At first glance the Island appears to be an untouched oasis. The beach is still covered in shells and a cafeteria and a tiny strip of rooms stand at the edge of the jungle. On further inspection there is something so unnatural about the whole island. Everything grows in perfect rows. The palm trees are all evenly spaced three feet apart--a little too aligned, a little too perfect. The whole lot has been planted to cover up the devastation that took place there. Everything on the island is irrevocably marked. The nuclear blasts have left footprints that cannot be erased.
Our group consisted of technical divers trained to dive with double steel tanks. Our main objective of the trip was to dive and hopefully penetrate the shipwrecks created by the detonations. An average dive comprised 30 minutes of bottom time to a depth of between 130-180 feet and a decompression time of 50 minutes. Decompression (to eliminate excess nitrogen from deep dives on air) was done on a series of hang bars and dangling regulators that supplied us varying percentages of oxygen. Every dive was a wreck dive and all of the ships, etc., had been active during World War II. We did two dives a day for a total of 12 dives.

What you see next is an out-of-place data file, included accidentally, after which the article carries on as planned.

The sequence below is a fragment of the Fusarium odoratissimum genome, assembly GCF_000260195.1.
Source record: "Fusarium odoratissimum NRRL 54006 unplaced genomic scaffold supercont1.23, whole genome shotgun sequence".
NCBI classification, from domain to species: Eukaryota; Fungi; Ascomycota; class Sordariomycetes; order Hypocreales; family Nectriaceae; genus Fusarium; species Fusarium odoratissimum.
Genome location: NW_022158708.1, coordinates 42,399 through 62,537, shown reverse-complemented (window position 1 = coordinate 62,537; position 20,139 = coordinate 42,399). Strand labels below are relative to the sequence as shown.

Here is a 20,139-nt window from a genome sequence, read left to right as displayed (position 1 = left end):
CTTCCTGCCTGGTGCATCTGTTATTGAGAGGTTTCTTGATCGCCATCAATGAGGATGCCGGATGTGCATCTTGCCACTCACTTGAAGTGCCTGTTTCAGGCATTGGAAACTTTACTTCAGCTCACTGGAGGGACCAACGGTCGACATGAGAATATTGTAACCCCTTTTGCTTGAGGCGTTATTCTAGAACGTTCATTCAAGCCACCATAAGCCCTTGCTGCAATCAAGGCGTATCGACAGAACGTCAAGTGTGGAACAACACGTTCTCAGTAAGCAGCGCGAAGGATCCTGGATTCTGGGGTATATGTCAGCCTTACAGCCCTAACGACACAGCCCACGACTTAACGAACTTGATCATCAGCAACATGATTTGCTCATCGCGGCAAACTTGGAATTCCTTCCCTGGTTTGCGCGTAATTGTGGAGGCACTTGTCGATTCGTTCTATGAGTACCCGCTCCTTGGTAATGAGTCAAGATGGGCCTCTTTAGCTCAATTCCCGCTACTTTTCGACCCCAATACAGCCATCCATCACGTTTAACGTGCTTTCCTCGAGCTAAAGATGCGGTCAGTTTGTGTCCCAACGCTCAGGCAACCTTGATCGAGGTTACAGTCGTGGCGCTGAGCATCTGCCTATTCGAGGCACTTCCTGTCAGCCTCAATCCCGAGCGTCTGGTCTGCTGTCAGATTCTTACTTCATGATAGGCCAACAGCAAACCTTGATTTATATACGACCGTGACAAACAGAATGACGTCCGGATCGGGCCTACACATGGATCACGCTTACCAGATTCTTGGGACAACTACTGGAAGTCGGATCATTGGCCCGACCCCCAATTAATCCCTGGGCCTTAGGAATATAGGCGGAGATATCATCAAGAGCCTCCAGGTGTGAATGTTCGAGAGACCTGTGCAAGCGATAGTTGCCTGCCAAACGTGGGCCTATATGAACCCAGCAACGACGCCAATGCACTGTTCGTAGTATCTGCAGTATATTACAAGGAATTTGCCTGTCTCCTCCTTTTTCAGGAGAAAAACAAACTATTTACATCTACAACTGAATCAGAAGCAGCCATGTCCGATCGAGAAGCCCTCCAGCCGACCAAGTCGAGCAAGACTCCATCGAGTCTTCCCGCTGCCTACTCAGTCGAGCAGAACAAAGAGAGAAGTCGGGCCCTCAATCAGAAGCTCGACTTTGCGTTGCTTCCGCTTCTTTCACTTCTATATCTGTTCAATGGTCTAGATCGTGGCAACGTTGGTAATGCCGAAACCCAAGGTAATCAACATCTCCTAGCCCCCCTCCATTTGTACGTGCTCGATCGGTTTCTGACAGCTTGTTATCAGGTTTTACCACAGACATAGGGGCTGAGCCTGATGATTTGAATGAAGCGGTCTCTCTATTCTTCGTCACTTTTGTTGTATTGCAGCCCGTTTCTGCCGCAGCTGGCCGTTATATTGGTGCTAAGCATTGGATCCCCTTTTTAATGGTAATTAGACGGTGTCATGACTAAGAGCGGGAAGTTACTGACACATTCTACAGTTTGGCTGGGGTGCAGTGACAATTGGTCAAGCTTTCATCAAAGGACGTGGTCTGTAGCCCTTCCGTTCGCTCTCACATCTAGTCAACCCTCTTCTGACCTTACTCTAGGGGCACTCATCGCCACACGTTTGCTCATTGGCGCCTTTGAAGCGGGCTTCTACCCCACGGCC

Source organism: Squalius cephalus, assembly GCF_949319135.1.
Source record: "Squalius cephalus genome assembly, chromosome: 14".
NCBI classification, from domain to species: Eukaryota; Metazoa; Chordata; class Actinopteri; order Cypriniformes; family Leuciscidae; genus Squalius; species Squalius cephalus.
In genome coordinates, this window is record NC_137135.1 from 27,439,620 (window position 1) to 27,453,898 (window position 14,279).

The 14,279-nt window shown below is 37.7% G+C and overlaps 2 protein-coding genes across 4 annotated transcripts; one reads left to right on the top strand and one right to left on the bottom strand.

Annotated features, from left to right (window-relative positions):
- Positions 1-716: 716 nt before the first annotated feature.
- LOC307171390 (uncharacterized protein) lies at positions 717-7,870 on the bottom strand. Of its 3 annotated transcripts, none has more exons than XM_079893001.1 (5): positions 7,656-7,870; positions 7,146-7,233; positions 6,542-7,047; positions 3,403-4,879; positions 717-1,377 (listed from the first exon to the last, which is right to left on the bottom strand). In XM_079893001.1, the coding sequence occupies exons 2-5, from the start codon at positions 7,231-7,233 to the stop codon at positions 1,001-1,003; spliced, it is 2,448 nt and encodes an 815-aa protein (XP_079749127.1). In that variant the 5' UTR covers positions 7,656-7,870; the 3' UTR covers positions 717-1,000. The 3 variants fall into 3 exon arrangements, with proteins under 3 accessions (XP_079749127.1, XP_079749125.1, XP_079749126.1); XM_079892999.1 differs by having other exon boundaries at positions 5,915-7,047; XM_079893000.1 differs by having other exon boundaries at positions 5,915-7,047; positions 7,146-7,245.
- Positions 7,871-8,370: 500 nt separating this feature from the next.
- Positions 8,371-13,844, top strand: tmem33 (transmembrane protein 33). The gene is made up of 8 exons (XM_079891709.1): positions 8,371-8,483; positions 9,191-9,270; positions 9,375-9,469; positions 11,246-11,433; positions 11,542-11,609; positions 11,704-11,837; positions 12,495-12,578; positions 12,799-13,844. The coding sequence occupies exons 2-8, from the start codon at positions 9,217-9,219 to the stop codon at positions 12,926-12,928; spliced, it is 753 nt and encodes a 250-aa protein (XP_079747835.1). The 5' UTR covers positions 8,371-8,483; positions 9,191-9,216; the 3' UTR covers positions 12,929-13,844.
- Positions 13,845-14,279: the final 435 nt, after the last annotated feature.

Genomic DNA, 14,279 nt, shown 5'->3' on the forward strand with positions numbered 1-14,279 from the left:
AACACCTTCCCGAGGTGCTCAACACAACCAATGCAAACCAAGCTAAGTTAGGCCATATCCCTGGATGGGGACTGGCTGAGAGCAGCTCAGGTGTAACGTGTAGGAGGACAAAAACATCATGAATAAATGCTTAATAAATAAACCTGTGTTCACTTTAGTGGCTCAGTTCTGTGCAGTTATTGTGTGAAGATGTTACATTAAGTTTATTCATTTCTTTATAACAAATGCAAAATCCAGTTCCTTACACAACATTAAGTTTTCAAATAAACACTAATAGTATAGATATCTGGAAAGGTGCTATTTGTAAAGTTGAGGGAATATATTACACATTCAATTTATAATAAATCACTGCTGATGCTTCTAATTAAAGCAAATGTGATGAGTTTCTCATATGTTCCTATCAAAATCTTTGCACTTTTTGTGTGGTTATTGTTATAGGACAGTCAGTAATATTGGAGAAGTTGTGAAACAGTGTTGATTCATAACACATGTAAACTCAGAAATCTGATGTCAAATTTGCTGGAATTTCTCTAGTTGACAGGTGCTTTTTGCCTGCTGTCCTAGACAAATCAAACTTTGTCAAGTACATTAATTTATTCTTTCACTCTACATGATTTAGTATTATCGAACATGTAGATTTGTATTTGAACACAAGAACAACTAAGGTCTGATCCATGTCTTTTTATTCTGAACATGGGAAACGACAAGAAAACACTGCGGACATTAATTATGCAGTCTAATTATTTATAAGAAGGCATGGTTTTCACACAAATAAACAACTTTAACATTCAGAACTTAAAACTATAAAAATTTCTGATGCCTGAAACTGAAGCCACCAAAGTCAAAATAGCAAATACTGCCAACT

Each day started with a history lesson and a dive briefing. I heard the stories of naval battles and war much as I had in previous history classes but none of these stories quite prepared me for seeing the ethereal remains. Nothing could have prepared me for the flood of emotions that accompanied the visits to each of these ships. The connection I felt to each of them was the greatest history lesson I have ever received.